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Ag exports to the Philippines fall short

While Canadian pork has made big strides in the country, wheat, beef and canola meal remain major opportunities.
The Canadian government has increased its focus on the Philippines recently, locating its new Indo-Pacific trade office in Manila and sending then-agriculture minister Marie-Claude Bibeau on a visit to promote Canada’s agricultural products, including meetings with a wheat milling company, meat importers and people who operate Tim Hortons restaurants in the capital.

WESTERN PRODUCER — In June, former agriculture minister Marie-Claude Bibeau announced the location of Canada’s new trade office in the Indo-Pacific region.

The office, which will specialize in agriculture and agri-food products, will be in Manila.

“This new office is an opportunity to build on our economic relationship, and enrich people-to-people ties,” Bibeau said in a news release.

“(We) will continue to help Canadian farmers, food processors and exporters maximize their opportunities, and diversify their markets in the world’s fastest-growing economic zone.”

The press release didn’t explain why Manila was selected as the location. But trade data shows Canada could be doing much better in the Philippines, a country of 114 million that relies heavily on imports of wheat and other ag commodities.

Using data from Agriculture Canada, in 2021 the Philippines imported C$20.5 billion worth of agricultural products and agri-food. A sizable share of that is commodities that Canada exports.

In 2021, the Philippines imported:

  • $2.5 billion worth of wheat
  • $1.7 billion worth of soybean meal
  • $627 million worth of beef

Canada had a tiny share of the wheat, beef and meal exported into the Philippines:

  • Wheat – U.S. 50 percent share, Australia 30 percent, Canada 1.7 percent
  • Beef – Brazil 32 percent, India 27 percent, Canada 1.0 percent

Besides those commodities, Canada sold only $1.6 million worth of canola to the Philippines in 2022, compared to $45 million to Bangladesh.

In 2021 Canada was the 14th largest supplier of agriculture and seafood products to the Philippines with only 1.3 percent market share. The United States, in comparison, had a 19 percent market share.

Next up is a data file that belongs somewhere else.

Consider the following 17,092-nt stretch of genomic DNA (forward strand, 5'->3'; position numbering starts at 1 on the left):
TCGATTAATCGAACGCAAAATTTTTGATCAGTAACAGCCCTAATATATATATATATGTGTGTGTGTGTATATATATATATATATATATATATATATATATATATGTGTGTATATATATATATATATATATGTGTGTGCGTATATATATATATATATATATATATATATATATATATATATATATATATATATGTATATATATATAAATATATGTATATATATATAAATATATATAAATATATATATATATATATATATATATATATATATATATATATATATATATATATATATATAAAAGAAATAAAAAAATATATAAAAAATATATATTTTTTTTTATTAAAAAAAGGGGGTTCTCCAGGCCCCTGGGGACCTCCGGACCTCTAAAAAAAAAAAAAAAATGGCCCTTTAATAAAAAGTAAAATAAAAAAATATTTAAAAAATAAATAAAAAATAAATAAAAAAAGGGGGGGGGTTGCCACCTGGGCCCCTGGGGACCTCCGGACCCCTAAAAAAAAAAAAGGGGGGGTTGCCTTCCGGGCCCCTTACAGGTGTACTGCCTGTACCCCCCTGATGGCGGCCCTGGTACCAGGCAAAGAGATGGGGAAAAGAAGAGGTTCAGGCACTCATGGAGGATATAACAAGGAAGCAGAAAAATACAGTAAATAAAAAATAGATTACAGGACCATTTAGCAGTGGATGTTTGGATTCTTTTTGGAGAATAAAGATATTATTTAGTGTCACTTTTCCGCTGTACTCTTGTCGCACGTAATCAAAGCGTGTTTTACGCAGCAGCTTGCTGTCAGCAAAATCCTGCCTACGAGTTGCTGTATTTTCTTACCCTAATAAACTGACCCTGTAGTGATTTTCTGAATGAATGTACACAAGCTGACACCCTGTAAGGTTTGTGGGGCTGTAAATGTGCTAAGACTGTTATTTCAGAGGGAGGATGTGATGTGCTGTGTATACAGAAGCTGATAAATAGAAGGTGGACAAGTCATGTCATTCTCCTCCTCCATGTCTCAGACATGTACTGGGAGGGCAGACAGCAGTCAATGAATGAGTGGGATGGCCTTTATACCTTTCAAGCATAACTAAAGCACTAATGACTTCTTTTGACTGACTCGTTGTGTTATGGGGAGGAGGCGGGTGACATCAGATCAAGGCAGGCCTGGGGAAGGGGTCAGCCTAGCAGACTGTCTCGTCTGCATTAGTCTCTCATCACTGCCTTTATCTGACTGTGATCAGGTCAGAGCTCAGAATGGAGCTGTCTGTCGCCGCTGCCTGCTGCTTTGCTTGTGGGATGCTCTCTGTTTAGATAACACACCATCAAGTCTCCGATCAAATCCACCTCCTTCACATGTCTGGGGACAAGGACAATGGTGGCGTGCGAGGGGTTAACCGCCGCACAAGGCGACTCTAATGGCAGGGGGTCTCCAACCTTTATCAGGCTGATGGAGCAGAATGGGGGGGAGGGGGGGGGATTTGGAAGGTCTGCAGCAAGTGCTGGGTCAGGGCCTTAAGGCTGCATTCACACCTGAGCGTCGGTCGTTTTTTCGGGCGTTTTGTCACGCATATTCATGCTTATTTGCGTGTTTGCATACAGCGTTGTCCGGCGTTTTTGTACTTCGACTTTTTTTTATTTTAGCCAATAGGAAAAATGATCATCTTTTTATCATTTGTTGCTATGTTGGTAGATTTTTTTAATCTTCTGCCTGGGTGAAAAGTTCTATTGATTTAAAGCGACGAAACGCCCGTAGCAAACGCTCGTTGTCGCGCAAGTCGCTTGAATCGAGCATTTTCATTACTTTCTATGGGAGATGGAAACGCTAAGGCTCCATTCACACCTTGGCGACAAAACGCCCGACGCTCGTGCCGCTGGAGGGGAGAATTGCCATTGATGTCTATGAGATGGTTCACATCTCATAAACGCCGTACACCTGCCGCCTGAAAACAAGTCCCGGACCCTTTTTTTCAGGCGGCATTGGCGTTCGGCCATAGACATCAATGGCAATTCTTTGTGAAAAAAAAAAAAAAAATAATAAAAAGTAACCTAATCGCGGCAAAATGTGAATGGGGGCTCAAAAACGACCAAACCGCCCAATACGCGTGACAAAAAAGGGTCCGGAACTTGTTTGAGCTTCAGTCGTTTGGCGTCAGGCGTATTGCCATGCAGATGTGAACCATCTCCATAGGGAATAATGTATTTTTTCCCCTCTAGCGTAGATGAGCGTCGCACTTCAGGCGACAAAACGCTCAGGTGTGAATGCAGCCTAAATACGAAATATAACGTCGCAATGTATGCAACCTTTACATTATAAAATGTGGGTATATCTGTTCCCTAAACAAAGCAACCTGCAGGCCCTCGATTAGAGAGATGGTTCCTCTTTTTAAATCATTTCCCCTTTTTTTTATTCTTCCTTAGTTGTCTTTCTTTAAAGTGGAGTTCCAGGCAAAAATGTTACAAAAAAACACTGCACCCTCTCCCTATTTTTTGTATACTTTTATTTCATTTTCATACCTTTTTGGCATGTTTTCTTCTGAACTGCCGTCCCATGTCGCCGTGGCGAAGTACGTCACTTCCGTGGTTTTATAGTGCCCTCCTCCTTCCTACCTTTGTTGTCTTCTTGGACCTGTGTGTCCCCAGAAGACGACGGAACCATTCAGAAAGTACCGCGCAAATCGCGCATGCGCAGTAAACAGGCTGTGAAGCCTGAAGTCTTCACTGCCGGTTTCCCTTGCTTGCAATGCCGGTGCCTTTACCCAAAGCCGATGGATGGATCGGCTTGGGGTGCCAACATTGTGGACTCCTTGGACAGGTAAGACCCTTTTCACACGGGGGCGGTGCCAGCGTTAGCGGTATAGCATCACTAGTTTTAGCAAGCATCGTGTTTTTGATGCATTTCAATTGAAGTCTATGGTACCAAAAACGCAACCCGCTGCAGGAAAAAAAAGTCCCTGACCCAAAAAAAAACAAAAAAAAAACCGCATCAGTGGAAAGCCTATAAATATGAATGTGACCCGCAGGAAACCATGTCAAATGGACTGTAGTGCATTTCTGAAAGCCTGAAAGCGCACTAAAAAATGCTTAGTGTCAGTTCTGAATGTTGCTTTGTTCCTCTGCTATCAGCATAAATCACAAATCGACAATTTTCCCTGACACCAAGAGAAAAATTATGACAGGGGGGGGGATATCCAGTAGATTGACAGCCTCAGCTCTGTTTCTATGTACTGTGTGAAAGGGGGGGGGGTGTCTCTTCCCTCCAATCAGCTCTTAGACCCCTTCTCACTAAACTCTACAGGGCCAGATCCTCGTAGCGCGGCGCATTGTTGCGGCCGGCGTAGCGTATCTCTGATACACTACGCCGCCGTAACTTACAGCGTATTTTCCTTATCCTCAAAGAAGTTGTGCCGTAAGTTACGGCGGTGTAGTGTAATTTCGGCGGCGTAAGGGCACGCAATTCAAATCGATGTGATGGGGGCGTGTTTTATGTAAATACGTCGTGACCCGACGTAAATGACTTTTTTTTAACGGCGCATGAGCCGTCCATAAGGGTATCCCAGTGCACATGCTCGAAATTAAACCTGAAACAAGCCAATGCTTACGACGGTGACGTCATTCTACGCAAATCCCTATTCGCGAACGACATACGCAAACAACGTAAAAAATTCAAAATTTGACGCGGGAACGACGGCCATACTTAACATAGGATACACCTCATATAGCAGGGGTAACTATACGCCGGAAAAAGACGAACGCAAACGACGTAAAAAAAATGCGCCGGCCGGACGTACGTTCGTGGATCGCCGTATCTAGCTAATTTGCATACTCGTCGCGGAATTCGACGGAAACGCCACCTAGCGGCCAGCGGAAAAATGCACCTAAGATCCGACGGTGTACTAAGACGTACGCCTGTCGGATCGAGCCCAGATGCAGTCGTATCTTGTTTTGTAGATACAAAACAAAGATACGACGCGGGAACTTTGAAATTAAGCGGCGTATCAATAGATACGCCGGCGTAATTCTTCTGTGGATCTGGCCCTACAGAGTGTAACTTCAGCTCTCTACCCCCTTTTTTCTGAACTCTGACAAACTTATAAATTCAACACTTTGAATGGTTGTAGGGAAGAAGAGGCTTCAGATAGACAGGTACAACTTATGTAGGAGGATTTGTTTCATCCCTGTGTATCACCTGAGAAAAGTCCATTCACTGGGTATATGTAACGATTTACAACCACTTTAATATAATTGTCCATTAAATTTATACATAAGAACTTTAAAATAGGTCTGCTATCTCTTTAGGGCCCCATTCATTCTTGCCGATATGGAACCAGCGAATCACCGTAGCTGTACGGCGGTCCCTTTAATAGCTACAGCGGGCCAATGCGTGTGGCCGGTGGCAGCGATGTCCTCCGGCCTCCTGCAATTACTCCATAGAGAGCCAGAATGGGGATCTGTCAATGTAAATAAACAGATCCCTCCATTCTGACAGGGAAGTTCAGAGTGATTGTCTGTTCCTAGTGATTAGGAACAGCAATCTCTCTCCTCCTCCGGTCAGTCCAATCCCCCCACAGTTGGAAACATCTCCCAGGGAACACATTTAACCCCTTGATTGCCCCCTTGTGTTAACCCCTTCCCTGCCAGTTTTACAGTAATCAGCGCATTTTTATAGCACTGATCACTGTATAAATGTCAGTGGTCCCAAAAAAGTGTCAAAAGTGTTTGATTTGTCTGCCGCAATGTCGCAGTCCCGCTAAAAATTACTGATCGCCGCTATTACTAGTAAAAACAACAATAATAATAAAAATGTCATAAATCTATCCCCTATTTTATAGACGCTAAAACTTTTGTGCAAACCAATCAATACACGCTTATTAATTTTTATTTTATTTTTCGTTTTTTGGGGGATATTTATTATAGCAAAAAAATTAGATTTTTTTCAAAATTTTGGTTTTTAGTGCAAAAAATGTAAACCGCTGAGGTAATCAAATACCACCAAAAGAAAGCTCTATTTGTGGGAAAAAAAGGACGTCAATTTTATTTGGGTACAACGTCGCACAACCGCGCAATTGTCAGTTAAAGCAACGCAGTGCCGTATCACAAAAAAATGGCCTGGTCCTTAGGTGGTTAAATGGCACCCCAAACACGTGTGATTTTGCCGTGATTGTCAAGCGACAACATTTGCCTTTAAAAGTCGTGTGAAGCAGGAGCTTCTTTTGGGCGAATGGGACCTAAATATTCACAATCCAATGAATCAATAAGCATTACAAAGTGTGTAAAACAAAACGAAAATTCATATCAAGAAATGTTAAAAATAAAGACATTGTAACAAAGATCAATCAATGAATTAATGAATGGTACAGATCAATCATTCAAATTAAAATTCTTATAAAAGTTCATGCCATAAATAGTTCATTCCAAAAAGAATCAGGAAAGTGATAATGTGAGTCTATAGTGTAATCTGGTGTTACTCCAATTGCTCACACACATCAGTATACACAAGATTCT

Pork is the only commodity where Canada has an edge. The Philippines is consistently a top five market for Canadian pork and in the first five months of 2023, pork exports to the Southeast Asian nation were worth $134 million.

“We already have a significant place (in the market),” said René Roy, Canadian Pork Council chair, noting the new trade office in Manila is an opportunity to reach other countries in the region.

“This is a good pivot place for our presence in Asia…. A foot on the ground makes a huge difference when it comes to building relationships.”

The pork sector is doing well, but the federal government is taking other steps to expand trade with the Philippines.

Last fall, Bibeau visited Manila to promote Canada’s agricultural products. Her stops included meetings with a wheat milling company, meat importers and people who operate Tim Horton’s restaurants in Manila.

There are also ongoing discussions involving the free trade deal between Canada and the Association of Southeast Asian Nations (ASEAN), which began in 2021, and Canada’s department of global affairs is dedicating more resources to the country.

David Hartman, Canada’s ambassador, said in early July that four Canadian ministers have visited the Philippines since last summer.

“In the coming months, we will be expanding our embassy team to seize upon the opportunities emerging in the bilateral relationship,” Hartman wrote in, a website for a news and cable network.

“Our embassy in Manila is now Canada’s fourth largest diplomatic mission in the world, and continuing to grow — a clear testament to the importance my country attributes to its partnership with the Philippines.”

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